A much better use of your time would be un-cluttering your place and your life.

It always seems a gargantuan task: the whole of our western culture is weighted toward making you want to BUY STUFF (those words ought to be written in neon, because that's how your brain sees them anyway). Lose your job? Buy chocolate. Lose your house? Splurge on a spa. Break up with someone? Buy ice cream, chocolate and a some kind of kitchen gadget you will never use because a) it reminds you of that person and b) you pretty much live on chocolate, ice cream and brie.

Read more:

Thanks to Peg for linking to the women-laughing-with-salad meme on Facebook. Yes, I am back in Albany again, facing a lot of work that cries for prioritizing. News round-up later, I think, as I have publications and appearances to highlight.

Wednesday, January 05, 2011

The Oxford Odyssey, Part 3

I will be traveling today, so here are some cute pictures of Pumpkin rolling around on my bed. It's been very lovely visiting Miss Wendy, Pumpkin and Boo.

And don't forget --

Tuesday, January 04, 2011

The Oxford Odyssey, Part 2

Our visit to Rowan Oak today, Faulkner's home -- a very comfortable and soothing home.

Then we went off to the Clear Creek Recreation Center to do a little strolling and bird watching. Anyone know what those grapefruit-sized things are? Some kind of nut?

Monday, January 03, 2011

The Oxford Odyssey, Part 1

Arrived in Memphis Friday, spoiled by getting free wifi on both legs of my journey. Despite a nervous few minutes at Albany, I did get on the overbooked flight and got to Memphis ahead of a rather nasty storm, which we could see from the plane. Miss Wendy picked me up and we headed to Oxford.

[Here's where I notice that if you upload pictures via HTML they default to a different size than if you do them through the other editor. Whatever -- I'm on holiday and have the unfortunate luck to be sick today, so I will get around to adjusting them later (or not).]

Here's the welcome center: it's still disconcerting for me to see stars and bars on state flags. But people are attached to their histories.

And their hometown heroes: here's the statue of Faulkner in the Square, home of Square Books, Off the Square Books, and Square Books Jr (a great bunch of indy bookstores).

Miss Wendy shares the local gossip with Bill.

I love this plaque: the power of imagination. People of Oxford happy to call themselves dwellers in Yoknapatawpha, Faulkner's fictional region.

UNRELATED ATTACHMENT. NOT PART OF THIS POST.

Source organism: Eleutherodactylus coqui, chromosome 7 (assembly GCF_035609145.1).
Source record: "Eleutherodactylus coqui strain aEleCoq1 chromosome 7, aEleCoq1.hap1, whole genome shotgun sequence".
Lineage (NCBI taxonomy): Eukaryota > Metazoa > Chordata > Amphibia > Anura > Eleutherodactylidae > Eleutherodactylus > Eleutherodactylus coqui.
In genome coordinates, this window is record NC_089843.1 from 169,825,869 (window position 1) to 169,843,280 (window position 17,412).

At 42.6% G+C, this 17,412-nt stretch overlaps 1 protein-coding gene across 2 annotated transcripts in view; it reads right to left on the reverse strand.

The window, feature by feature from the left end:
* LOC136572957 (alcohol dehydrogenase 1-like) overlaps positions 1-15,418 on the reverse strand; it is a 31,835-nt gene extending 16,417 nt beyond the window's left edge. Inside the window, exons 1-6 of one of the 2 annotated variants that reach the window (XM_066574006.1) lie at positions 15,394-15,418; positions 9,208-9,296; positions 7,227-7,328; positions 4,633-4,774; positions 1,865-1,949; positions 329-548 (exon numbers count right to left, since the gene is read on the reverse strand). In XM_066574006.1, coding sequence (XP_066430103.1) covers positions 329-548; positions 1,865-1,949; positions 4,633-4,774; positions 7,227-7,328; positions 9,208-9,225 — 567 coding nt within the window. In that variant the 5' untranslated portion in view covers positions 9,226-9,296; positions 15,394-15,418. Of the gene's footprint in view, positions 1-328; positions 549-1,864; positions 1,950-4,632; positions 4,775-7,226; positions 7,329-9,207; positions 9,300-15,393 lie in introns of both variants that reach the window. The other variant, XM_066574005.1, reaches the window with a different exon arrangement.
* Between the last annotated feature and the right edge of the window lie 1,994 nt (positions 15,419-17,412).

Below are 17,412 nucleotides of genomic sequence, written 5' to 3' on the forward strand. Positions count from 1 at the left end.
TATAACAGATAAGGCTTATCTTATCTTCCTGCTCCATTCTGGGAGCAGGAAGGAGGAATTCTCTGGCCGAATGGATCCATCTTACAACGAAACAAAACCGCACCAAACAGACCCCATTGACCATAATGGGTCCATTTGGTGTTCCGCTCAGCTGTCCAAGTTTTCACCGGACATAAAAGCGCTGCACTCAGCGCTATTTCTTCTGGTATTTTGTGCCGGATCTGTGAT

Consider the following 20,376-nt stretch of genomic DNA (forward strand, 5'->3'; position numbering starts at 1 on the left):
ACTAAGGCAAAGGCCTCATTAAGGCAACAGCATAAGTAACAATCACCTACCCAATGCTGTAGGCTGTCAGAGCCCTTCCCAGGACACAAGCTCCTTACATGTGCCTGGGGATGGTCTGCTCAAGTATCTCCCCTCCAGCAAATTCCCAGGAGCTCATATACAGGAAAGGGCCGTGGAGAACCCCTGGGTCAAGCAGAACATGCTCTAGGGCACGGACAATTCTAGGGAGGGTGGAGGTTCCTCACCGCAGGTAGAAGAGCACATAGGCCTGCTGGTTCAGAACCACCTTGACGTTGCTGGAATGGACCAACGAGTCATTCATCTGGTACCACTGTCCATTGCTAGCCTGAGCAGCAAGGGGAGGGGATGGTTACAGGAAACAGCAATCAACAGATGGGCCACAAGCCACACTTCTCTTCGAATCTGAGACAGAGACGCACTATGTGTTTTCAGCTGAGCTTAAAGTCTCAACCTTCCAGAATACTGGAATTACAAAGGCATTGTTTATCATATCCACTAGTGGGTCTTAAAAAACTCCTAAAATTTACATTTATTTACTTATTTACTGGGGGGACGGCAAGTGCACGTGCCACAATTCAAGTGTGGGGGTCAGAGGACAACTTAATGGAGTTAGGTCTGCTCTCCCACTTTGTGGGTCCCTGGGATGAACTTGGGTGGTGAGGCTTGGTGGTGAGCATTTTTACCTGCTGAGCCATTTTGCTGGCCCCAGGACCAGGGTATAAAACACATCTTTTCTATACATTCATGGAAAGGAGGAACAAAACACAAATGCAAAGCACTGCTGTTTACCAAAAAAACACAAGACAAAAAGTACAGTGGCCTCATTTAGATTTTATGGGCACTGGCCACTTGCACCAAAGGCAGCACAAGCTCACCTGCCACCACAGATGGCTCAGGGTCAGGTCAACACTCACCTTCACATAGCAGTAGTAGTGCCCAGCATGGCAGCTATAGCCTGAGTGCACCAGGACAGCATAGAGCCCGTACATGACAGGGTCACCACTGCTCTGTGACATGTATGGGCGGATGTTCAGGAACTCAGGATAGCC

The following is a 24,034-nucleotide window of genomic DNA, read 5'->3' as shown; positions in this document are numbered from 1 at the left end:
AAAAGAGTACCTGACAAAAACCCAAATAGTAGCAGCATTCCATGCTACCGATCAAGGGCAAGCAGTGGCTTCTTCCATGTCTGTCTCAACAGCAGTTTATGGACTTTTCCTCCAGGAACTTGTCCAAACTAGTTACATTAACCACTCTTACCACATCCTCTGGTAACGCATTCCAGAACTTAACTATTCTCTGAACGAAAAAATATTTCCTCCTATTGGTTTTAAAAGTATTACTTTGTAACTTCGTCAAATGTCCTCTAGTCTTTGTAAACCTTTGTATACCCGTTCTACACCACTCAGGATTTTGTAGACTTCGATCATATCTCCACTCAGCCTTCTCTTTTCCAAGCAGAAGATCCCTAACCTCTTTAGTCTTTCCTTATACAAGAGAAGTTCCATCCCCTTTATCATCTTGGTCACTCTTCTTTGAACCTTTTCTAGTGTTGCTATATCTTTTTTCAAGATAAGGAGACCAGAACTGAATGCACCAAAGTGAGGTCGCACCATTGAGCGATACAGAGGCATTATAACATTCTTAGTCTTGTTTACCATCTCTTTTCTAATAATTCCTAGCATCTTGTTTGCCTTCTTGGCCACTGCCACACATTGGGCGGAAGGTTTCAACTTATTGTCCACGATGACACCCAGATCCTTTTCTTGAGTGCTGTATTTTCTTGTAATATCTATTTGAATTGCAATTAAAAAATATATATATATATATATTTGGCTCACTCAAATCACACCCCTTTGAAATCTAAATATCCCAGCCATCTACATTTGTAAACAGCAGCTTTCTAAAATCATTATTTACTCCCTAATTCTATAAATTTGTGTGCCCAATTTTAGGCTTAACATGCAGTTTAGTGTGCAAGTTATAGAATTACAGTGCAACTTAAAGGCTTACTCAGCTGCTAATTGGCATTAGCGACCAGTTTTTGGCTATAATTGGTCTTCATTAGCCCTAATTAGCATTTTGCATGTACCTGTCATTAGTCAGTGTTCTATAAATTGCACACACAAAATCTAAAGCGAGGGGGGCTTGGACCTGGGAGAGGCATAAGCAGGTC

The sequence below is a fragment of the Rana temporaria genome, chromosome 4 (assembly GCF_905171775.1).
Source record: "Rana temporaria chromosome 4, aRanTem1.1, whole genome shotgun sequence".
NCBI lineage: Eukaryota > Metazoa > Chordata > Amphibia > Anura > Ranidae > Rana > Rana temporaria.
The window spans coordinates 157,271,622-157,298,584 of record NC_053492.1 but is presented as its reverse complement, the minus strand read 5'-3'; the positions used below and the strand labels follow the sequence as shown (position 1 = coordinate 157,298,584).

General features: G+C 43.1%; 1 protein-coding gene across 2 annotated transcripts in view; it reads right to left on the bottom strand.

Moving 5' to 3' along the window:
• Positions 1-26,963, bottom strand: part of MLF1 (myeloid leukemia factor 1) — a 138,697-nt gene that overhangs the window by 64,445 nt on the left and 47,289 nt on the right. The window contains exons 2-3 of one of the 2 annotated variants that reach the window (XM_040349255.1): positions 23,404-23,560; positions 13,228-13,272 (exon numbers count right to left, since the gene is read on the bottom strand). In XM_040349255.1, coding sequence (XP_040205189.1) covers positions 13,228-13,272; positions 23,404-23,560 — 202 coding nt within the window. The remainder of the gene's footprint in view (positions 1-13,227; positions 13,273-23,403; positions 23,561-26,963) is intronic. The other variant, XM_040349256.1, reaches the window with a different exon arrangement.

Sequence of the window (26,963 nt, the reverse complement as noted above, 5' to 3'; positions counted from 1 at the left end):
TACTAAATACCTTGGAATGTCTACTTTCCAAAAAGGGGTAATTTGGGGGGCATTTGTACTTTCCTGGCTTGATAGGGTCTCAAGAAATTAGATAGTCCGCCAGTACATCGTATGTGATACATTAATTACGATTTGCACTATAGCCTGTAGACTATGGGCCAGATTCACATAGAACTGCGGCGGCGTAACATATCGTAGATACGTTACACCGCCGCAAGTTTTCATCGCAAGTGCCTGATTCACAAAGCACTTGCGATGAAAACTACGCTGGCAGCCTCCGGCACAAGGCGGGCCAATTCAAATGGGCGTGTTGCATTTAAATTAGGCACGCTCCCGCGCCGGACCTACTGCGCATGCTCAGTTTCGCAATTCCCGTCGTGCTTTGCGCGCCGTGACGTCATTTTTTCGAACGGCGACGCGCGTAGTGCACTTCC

They also like to give a nod to their equally famous sister city with this traditional British phone box.

Wendy's bank is the same one where Faulkner worked as a clerk.

The old courthouse forms the center of the square. It was a blisteringly bright but cold day Sunday.

We decided to see what "Faulkner Alley" was: turns out, it's just, um, an alley. But there was this one bit of graffiti that amused me.

After idling some time in the bookstore, we decided to head over to see Faulkner's grave and pay our respects.

It's a respectably swank site, with relatives along side the writer.

There were -- in addition to the more usual offerings -- two red aprons. If anyone knows there to be a significance to this, I'd be grateful. Otherwise I assume some clerks, fresh from work, decided to share a drink with the native son and then quit their jobs in a fit of inspiration, declaring they would dedicate their lives to the arts instead.

Faulkner's thirst was legendary, so fans continue to slake it to this day. May he never thirst, wherever he may be.

Quite a lovely old cemetery, still very much in use. We found it necessary to double back at one point to avoid interrupting grieving folks. Since Faulkner casts a long shadow over American literature, this shot seemed appropriate. It gives a little context, too. There was a wind chime in a tree nearby which gave a little live music to the location.

The U Miss campus is quite pretty: I love the nineteenth century observatories. This statue of James Meredith provides a beautiful reminder of how recent civil rights changes have been and offers a place for people to sit and talk and find inspiration.

Speaking of inspiration, I highly recommend the fabulous repast at Big Bad Breakfast -- another Oxford landmark. You just can't get biscuits this good in the north. And oh, the sausage! Mmmm.